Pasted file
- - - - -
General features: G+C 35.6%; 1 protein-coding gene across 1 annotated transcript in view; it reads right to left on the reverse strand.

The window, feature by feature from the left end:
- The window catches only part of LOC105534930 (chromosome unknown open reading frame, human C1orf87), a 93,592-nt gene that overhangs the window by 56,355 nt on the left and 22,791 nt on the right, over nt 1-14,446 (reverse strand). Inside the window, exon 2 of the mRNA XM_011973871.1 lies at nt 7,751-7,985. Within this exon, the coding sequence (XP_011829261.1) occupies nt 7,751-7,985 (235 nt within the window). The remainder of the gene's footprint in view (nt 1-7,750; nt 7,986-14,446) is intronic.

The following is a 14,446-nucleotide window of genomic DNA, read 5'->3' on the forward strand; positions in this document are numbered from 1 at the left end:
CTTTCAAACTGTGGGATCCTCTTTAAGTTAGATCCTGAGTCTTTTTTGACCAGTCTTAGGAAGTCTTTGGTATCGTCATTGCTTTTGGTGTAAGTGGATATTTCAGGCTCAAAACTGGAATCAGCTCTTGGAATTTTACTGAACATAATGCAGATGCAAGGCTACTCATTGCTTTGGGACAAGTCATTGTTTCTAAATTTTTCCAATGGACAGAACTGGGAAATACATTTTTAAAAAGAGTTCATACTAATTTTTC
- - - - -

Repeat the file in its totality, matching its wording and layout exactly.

General features: G+C 35.6%; 1 protein-coding gene across 1 annotated transcript in view; it reads right to left on the reverse strand.

The window, feature by feature from the left end:
- The window catches only part of LOC105534930 (chromosome unknown open reading frame, human C1orf87), a 93,592-nt gene that overhangs the window by 56,355 nt on the left and 22,791 nt on the right, over nt 1-14,446 (reverse strand). Inside the window, exon 2 of the mRNA XM_011973871.1 lies at nt 7,751-7,985. Within this exon, the coding sequence (XP_011829261.1) occupies nt 7,751-7,985 (235 nt within the window). The remainder of the gene's footprint in view (nt 1-7,750; nt 7,986-14,446) is intronic.

The following is a 14,446-nucleotide window of genomic DNA, read 5'->3' on the forward strand; positions in this document are numbered from 1 at the left end:
CTTTCAAACTGTGGGATCCTCTTTAAGTTAGATCCTGAGTCTTTTTTGACCAGTCTTAGGAAGTCTTTGGTATCGTCATTGCTTTTGGTGTAAGTGGATATTTCAGGCTCAAAACTGGAATCAGCTCTTGGAATTTTACTGAACATAATGCAGATGCAAGGCTACTCATTGCTTTGGGACAAGTCATTGTTTCTAAATTTTTCCAATGGACAGAACTGGGAAATACATTTTTAAAAAGAGTTCATACTAATTTTTC